HOW TO WRITE A GRANT PROPOSAL
We’re pleased that our three Intricate Minds videos are now being successfully used in schools across the United States, Canada and Australia to help classmates understand and support students who have Asperger Syndrome and related conditions.
Because these videos have proven to be so effective, they are perfect elements to include in grant proposals associated with autism awareness and anti-bullying programs. With that in mind, we’ve come up with the following tips to assist school personnel who wish to apply for grants that would include funds to purchase our videos. Support groups may also wish to consider applying for funds to purchase the videos and donate them to schools or other organizations.
Grant Proposal Writing Tips
Set specific goals. What do you want to accomplish? For example, you might want to help every child in grades 4-12 in your school system become more tolerant and understanding of classmates who have Asperger Syndrome or other Autism Spectrum Disorders.
Think about ways to accomplish your goal. This might include a one-period program of class instruction that would reach every student. In this program, a teacher could introduce the session with appropriate materials, show one of the Intricate Minds videos, then lead a class discussion using a provided discussion guide. Students in higher grades could receive the instruction in their homeroom or in a health class.
Seek out grants that could help you accomplish your goals. Such grants could be offered by federal or state governments, by autism-related organizations or foundations. You also can go to major company websites and search for headings such as “Foundation,” “Contributions,” or “Philanthropy.” Think broadly when searching for grants. For example, you might find a grant from the Department of Justice intended for gang behavior prevention that covers anti-bullying and could apply to your need. The website in a good source of grant information. (Be sure you to type “.gov” and not “.com” or “.org”). Another good resource is the Foundation Center at www.foundationcenter.org. Your school or public librarian also can be helpful in finding sources for grants. You can call your local public library and ask if it has a Non-Profit Resource Center. This section of a library is an excellent “one-stop-shopping” place to gather information on organizations and the type of grants they offer. CAUTION: if you do an Internet search for grants, you’re likely to find lots of organizations interested in charging you money to provide lists of grants that you can apply for or to write your grant for you. Many of these offers are likely to be rip-offs. I’d avoid them and do your own research and writing.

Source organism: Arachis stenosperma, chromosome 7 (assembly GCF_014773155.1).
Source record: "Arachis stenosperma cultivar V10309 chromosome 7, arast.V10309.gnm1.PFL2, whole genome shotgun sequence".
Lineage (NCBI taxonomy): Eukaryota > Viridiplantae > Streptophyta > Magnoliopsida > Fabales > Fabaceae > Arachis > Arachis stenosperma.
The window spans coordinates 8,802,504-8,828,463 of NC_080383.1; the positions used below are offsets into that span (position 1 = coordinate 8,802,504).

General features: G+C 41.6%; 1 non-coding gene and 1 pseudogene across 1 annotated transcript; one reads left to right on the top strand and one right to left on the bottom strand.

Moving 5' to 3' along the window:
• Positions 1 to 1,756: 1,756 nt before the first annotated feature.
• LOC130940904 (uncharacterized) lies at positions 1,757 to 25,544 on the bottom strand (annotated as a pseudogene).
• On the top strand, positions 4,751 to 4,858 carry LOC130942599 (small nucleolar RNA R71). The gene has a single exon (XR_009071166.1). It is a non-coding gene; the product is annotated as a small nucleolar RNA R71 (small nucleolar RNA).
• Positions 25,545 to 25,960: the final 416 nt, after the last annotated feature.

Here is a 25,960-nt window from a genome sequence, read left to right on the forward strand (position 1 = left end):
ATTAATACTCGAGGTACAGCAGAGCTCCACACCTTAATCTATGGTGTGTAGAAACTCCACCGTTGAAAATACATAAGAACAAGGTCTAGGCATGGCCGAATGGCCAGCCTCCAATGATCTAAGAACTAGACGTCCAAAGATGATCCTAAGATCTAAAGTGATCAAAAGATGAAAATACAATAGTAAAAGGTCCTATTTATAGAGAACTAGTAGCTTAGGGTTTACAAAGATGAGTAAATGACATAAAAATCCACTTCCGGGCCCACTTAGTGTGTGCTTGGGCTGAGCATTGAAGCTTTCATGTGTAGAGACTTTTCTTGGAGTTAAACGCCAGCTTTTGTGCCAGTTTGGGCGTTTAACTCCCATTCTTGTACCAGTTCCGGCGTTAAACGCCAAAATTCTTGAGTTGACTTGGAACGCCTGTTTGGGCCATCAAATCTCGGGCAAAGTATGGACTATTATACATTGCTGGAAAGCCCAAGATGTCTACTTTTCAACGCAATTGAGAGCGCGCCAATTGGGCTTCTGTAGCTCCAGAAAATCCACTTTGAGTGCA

Research specific grants and their grant-writing requirements. Some organizations require that you apply online through their websites. Others have fixed formats that you’ll need to follow to be seriously considered.
Look at the mission and goals of the organization that is offering the grant. Write your proposal in a way that describes how your project would help the organization achieve its stated goals. You’re not just “asking for money,” you’re explaining how you’ll use their funding to accomplish objectives that you share with their organization.
Research what projects an organization has funded in the past. These are often listed on organization’s websites.
As you write your proposal, put a timeline together so you can plan out what needs to be done at each stage before you can move to the next stage. This will help you make realistic plans to complete your project on time and within your budget.
Consider what you have the expertise and capacity to do within your organization and what tasks you will need to outsource. Get realistic cost and time estimates for any work you need to outsource.
Write clearly and persuasively. You need to write in a way designed to make the people reading your proposal as enthusiastic about your project as you are. Be specific about what you can accomplish with their funding. It’s particularly effective to offer practical ways that you plan to measure your results. For example, you might choose to survey students before your awareness program to assess their attitude toward classmates who think and act differently and their knowledge of Autism Spectrum Disorders. Then you can survey them again after your presentations.